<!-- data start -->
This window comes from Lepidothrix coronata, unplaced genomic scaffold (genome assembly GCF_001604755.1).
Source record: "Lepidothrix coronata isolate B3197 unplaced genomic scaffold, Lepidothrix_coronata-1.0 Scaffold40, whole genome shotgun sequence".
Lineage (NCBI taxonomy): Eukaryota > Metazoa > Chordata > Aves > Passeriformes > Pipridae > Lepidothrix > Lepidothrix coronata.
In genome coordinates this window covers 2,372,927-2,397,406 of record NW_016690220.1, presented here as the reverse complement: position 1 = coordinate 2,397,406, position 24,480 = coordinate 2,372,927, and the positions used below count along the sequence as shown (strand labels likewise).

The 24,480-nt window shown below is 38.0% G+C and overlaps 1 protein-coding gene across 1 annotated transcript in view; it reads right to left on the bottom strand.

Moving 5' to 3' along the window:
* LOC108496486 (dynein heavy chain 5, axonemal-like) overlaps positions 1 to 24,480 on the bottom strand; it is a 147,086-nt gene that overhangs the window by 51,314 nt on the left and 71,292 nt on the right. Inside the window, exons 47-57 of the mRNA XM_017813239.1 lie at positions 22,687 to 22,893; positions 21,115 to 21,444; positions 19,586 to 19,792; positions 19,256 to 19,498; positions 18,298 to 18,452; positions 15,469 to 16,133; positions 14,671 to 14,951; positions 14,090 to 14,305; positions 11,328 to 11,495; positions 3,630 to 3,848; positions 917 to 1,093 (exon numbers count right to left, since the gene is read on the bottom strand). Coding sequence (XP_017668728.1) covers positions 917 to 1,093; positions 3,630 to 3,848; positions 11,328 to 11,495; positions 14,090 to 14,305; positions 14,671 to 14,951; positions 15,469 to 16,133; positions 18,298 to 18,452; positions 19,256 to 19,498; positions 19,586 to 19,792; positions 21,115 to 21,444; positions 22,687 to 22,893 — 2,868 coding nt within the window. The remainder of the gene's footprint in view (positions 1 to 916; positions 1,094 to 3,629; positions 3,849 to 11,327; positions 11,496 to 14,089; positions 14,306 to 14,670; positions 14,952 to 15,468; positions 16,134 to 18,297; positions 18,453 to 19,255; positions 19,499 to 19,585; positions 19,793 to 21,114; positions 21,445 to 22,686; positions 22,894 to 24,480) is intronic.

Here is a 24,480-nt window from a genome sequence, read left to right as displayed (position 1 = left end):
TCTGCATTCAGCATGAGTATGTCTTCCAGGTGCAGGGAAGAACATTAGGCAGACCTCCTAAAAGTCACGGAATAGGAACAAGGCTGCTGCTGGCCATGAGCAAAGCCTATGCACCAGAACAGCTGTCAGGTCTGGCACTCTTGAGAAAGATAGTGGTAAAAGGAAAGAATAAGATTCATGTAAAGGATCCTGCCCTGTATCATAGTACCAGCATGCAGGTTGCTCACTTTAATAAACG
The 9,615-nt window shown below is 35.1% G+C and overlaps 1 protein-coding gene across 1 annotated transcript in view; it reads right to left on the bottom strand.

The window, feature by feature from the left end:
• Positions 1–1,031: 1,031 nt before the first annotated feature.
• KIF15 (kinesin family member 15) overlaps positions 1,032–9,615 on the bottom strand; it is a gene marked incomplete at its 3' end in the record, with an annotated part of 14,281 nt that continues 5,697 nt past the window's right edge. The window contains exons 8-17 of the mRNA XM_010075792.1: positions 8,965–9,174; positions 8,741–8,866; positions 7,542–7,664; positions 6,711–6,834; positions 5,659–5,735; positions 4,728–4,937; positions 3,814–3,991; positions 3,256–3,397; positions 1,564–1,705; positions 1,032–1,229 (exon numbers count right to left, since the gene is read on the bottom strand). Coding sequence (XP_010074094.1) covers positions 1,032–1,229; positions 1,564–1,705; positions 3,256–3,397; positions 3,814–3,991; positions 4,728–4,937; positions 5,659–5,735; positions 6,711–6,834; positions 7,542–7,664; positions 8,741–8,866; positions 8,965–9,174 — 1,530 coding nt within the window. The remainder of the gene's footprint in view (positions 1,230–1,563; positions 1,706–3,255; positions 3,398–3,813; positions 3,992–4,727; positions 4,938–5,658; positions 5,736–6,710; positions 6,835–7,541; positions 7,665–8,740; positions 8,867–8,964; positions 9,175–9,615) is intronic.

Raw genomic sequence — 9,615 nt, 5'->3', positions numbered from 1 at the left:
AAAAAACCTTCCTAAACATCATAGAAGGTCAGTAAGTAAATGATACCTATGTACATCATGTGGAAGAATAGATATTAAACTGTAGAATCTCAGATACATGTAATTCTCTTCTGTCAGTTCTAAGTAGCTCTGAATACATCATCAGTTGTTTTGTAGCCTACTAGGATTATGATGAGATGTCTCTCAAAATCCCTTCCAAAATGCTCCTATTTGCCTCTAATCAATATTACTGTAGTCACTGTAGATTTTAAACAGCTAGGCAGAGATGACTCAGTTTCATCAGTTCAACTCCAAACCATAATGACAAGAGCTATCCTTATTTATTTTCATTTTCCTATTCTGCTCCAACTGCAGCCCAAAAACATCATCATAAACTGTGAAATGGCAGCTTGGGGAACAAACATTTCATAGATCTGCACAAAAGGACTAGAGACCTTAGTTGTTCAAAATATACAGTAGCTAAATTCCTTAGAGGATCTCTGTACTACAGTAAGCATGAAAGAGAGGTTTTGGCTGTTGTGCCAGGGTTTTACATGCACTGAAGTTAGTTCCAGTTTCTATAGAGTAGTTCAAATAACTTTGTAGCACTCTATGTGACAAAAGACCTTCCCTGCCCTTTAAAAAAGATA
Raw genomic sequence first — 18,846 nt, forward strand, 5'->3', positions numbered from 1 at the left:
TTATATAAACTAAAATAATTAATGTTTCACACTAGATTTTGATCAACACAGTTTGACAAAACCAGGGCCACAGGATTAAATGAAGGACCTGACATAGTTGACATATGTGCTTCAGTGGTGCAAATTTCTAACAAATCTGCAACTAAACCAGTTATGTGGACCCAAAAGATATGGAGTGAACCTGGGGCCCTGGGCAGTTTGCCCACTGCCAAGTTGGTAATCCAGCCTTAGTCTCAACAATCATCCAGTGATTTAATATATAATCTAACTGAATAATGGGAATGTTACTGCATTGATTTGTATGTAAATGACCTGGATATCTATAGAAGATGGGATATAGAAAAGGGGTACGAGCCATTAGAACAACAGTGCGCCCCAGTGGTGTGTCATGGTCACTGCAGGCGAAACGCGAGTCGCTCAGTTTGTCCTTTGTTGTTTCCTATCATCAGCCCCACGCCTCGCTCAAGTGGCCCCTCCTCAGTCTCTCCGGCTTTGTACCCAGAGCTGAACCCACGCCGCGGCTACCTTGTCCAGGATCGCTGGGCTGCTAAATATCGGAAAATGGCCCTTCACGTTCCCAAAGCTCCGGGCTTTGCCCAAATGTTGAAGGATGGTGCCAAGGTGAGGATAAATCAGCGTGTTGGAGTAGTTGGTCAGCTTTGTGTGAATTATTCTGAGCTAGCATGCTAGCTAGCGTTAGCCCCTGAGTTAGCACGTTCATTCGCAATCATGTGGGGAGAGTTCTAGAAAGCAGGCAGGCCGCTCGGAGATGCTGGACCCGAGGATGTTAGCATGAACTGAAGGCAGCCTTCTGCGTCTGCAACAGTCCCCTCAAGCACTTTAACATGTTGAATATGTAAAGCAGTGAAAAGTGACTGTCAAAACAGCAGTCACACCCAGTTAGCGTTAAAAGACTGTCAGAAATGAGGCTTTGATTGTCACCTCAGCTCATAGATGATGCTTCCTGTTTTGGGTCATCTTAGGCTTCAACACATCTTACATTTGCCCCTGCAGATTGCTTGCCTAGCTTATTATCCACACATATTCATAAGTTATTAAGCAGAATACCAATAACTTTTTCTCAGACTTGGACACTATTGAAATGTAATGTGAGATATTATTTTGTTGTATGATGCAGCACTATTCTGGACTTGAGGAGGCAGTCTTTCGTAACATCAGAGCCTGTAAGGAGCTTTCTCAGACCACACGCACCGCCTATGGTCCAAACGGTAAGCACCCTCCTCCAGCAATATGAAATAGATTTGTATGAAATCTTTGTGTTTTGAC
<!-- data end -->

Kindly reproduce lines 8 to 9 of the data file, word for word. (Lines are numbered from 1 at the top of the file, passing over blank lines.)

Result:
Here is a 24,480-nt window from a genome sequence, read left to right as displayed (position 1 = left end):
TCTGCATTCAGCATGAGTATGTCTTCCAGGTGCAGGGAAGAACATTAGGCAGACCTCCTAAAAGTCACGGAATAGGAACAAGGCTGCTGCTGGCCATGAGCAAAGCCTATGCACCAGAACAGCTGTCAGGTCTGGCACTCTTGAGAAAGATAGTGGTAAAAGGAAAGAATAAGATTCATGTAAAGGATCCTGCCCTGTATCATAGTACCAGCATGCAGGTTGCTCACTTTAATAAACG